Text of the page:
@modelmaker: Until well into the Seventies, the nightmare of a television set owner was 'the tube going', especially if it was one of the later colour models. In the early Sixties, to replace a CRT could cost several week's wages. If you rented a set, all repairs were someone else's problem.

    [​IMG]
     
    Last edited: Jun 6, 2020
    colpee and Lalad like this.
  6. modelmaker

    modelmaker Lead commenter

    Yes. That was the basis on which rental TVs were promoted, but from the age of 14, I had a part-time job in a shop that rented TVs. They also sold electronic components to the likes of radio hams. I carried on working in that shop on a part-time basis until I was well into my 20s and had a proper job as well.

    Among my tasks were to unpack goods inwards and stock the shelves. The guy that repaired the sets taught me a lot about servicing them, but you know what? I never saw a single CRT being delivered and they didn't carry a stock of them.

    I'm not saying that CRTs never gave up the ghost. I know full well they can do, but nowhere near as regularly as was made out. I rather suspect that if any of that shop's TVs had a CRT that went up the pictures, they'd just salvage any useful parts and chuck the rest in the skip.

    Like everything then as now, technology was always improving and looking more stylish. Nobody rented a TV for longer than the contract period. When the contract ended, they'd take out another contract for the latest model, so the issue of the CRT was a red herring anyway.
     
    colpee and Lalad like this.
  7. Jolly_Roger15

    Jolly_Roger15 Star commenter

    @modelmaker: I daresay you are right in that 'tube anxiety' was a fear on which TV rental companies played to their own advantage. My parents were only on their second set when I went to University. A 14" Sobell 405 line set, which lasted from 1960 to 1970, and then a 625 line 19" Baird that lasted them until they bought a colour set, in the mid Eighties.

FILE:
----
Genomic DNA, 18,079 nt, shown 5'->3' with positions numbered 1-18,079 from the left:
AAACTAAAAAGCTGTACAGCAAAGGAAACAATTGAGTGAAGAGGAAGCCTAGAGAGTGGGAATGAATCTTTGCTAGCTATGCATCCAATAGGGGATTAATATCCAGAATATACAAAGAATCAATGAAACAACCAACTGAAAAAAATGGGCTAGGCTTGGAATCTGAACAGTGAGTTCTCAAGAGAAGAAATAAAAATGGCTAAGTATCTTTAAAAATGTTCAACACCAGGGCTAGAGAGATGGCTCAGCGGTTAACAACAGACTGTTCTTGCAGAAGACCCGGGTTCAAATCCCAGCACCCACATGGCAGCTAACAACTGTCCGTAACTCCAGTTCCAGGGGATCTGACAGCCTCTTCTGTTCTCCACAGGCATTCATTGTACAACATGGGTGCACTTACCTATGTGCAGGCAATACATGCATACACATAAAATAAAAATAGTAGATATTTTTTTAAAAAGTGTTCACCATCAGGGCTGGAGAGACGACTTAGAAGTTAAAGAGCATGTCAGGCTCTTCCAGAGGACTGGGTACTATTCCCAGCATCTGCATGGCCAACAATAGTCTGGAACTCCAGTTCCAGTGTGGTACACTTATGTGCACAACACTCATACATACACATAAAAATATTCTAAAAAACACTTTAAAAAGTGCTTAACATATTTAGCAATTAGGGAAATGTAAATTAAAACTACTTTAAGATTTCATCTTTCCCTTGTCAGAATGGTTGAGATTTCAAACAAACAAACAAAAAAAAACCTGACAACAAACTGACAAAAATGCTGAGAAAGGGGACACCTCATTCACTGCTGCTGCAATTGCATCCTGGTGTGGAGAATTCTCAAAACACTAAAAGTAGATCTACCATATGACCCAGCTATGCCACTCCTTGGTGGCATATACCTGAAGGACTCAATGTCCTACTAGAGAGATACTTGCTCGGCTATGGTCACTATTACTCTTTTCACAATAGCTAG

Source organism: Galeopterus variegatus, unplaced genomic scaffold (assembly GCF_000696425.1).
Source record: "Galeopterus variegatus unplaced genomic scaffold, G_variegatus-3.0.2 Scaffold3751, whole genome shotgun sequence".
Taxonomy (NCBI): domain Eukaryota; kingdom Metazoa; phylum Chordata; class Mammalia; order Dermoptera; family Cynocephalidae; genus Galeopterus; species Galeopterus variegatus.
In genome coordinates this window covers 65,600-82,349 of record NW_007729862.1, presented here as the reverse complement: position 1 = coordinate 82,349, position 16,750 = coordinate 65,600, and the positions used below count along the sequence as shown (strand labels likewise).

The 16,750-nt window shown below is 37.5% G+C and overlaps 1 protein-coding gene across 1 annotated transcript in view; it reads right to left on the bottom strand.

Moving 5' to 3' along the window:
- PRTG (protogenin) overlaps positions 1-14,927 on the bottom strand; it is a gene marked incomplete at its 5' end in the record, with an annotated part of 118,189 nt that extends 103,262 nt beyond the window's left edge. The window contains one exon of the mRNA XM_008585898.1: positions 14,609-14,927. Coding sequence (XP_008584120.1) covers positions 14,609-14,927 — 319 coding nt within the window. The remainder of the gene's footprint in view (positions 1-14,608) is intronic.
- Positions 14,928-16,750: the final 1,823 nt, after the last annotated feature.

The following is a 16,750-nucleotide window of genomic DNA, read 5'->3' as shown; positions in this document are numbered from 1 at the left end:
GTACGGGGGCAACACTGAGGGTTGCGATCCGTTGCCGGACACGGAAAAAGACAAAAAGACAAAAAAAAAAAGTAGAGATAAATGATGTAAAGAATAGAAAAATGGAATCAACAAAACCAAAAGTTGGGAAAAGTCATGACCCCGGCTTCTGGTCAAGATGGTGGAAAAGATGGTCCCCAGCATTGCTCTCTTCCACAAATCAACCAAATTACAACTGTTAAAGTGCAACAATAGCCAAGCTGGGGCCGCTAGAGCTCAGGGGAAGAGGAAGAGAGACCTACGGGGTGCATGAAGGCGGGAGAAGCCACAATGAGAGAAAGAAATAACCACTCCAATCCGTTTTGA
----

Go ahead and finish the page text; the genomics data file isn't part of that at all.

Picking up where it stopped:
The 14 inch Sobell, was a wonder to behold, when it arrived. It had a dark, wooden case that my mother kept highly polished. It had a large, clunking rotating switch on its side, by which we changed the channels: Channel 1 for BBC, and Channel 10 for ITV. As the set got older, it developed 'idiosyncrasies', such as we had to jamb a piece of 'Aspro' packet under the channel switch to keep the contacts touching each other, and a five minute wait for the picture to stop rolling, after you turned it on.

    I was about five years old when the set came into the house, and it lasted about ten years. On it, we watched Yuri Gagarin, the Cuban Missile Crisis, the funerals of JFK and Hugh Gaitskell, the Aberfan disaster, and Neil Armstrong walking on the Moon. Ted Heath getting into Downing Street, the following year, proved too much for it, and it 'died' in June 1970. Fifty years ago!! :eek: